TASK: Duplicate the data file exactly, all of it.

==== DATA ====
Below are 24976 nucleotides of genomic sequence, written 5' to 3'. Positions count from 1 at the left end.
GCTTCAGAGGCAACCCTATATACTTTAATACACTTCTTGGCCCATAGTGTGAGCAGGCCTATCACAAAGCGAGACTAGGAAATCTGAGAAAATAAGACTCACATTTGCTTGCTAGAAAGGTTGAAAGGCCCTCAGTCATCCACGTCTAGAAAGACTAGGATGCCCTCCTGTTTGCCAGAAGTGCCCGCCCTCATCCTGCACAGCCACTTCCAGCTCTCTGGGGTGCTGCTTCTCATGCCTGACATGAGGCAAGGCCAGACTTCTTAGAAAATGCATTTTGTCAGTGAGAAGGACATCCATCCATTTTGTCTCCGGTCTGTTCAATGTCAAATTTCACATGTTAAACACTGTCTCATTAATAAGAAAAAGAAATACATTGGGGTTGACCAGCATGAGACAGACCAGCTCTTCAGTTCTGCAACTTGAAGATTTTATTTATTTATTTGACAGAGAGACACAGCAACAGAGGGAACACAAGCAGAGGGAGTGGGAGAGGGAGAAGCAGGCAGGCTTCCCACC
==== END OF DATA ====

Below are 24976 nucleotides of genomic sequence, written 5' to 3'. Positions count from 1 at the left end.
GCTTCAGAGGCAACCCTATATACTTTAATACACTTCTTGGCCCATAGTGTGAGCAGGCCTATCACAAAGCGAGACTAGGAAATCTGAGAAAATAAGACTCACATTTGCTTGCTAGAAAGGTTGAAAGGCCCTCAGTCATCCACGTCTAGAAAGACTAGGATGCCCTCCTGTTTGCCAGAAGTGCCCGCCCTCATCCTGCACAGCCACTTCCAGCTCTCTGGGGTGCTGCTTCTCATGCCTGACATGAGGCAAGGCCAGACTTCTTAGAAAATGCATTTTGTCAGTGAGAAGGACATCCATCCATTTTGTCTCCGGTCTGTTCAATGTCAAATTTCACATGTTAAACACTGTCTCATTAATAAGAAAAAGAAATACATTGGGGTTGACCAGCATGAGACAGACCAGCTCTTCAGTTCTGCAACTTGAAGATTTTATTTATTTATTTGACAGAGAGACACAGCAACAGAGGGAACACAAGCAGAGGGAGTGGGAGAGGGAGAAGCAGGCAGGCTTCCCACC